The Tories: The UK’s traditional conservative party is deeply divided over Brexit — some members want the UK to keep close economic ties with the continent even after it leaves the EU, while others favor a sharper break that gives the UK greater economic flexibility. This divide is crippling Prime Minister Theresa May’s ability to reach any deal at all with Brussels before the clock runs out on Brexit talks…

Brazil’s PSDB: Brazil’s largest center-right party is split over support for scandal-wracked president Michel Temer’s market-friendly reforms. Younger members say steer clear, while older heads want to work with him so his PMDB party will support a PSDB candidate in next year’s presidential election. New PSDB leader Geraldo Alckmin has sided the party with Temer for now, but the deeper divisions will persist, weakening the party as the presidential campaign heats up.

Carbon has a bad rep, but did you know it's a building block of life? As atoms evolved, carbon trapped in CO2 was freed, giving way to the creation of complex molecules that use photosynthesis to convert carbon to food. Soon after, plants, herbivores, and carnivores began populating the earth and the cycle of life began.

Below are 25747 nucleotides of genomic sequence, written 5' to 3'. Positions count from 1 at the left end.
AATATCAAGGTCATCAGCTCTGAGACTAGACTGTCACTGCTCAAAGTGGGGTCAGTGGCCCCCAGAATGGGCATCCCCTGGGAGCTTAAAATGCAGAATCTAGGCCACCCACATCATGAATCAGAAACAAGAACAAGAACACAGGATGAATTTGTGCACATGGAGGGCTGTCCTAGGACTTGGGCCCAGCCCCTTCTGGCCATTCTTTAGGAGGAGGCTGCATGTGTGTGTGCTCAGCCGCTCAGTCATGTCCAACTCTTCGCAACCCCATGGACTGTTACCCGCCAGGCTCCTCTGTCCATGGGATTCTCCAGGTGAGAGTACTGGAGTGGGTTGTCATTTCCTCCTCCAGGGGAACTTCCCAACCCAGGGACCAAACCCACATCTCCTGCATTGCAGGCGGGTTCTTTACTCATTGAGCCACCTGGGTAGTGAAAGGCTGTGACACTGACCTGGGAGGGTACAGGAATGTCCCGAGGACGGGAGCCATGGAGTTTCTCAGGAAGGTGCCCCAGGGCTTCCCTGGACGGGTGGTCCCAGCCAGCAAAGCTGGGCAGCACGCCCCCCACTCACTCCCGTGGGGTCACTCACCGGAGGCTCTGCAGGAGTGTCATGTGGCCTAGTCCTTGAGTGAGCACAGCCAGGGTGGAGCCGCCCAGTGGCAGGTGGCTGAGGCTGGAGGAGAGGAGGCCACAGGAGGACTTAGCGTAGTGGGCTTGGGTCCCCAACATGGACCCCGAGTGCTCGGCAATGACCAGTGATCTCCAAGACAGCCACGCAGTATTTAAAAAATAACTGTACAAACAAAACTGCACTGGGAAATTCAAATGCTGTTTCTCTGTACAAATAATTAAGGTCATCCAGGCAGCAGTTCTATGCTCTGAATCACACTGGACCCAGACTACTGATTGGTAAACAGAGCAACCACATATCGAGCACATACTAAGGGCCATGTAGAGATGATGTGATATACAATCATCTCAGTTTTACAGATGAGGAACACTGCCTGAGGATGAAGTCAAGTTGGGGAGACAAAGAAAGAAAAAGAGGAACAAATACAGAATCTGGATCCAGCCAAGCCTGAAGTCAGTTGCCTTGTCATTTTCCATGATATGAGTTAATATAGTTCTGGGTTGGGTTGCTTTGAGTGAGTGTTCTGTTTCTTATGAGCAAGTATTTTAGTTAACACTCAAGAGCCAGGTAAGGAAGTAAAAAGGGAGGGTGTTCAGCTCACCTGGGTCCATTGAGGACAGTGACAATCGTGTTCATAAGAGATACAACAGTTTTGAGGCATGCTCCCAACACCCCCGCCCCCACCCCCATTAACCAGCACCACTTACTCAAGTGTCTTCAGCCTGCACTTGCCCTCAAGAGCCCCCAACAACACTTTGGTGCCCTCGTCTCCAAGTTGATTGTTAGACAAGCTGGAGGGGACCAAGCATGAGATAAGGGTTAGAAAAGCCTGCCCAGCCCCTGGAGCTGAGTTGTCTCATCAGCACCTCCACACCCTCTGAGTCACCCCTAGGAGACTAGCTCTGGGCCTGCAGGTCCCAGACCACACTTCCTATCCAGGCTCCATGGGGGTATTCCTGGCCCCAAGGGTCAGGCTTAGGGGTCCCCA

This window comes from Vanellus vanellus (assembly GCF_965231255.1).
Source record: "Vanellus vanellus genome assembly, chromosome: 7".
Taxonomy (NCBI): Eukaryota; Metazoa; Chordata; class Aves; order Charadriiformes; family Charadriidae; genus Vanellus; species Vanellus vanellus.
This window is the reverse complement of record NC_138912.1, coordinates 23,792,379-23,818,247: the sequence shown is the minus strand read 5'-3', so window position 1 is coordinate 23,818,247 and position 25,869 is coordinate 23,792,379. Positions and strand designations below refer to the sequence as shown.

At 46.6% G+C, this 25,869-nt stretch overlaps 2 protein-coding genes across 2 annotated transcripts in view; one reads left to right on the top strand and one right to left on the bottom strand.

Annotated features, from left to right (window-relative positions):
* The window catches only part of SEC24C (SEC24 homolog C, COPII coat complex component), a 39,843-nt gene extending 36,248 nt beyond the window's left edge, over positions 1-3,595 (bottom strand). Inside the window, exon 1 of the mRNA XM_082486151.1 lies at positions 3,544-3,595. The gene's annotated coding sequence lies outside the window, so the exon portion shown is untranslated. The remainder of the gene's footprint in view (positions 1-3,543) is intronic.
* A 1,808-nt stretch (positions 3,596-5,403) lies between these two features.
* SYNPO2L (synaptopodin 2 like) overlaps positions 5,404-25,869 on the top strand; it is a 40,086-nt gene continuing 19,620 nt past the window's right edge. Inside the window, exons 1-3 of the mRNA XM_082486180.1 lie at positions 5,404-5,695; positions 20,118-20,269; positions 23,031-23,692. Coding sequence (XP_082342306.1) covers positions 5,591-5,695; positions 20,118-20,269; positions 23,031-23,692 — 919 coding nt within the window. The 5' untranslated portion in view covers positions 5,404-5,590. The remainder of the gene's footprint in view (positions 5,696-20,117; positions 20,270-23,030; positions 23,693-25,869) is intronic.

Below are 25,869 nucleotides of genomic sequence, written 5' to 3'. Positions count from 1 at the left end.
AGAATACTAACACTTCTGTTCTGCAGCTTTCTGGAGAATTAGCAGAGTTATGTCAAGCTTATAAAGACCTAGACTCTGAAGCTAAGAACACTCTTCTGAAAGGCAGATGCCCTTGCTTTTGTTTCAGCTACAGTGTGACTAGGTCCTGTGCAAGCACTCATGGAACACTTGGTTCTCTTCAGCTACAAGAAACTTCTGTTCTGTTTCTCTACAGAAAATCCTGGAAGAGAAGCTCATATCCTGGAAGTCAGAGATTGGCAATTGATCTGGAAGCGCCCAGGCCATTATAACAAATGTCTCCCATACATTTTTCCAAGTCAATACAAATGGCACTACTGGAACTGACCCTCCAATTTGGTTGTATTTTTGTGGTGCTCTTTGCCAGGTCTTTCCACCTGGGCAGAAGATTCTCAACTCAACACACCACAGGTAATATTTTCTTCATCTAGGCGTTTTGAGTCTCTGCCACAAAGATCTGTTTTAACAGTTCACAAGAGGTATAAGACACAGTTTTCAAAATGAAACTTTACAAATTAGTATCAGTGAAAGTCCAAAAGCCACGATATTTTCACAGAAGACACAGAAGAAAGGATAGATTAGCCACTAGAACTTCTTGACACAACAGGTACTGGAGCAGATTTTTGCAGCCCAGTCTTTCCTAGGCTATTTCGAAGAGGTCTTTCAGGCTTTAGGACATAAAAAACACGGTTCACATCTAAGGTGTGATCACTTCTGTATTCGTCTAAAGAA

Learn more about how carbon created life on Earth in the second episode of Eni's Story of CO2 series.

As we enter the homestretch of the US presidential election — which is set to be the most contentious, and possibly contested, in generations — Americans are also voting on 35 seats up for grabs in a battle for the control of the Senate. The 100-member body is currently held 53-47 by the Republican Party, but many individual races are wide open, and the Democrats are confident they can flip the upper chamber of Congress.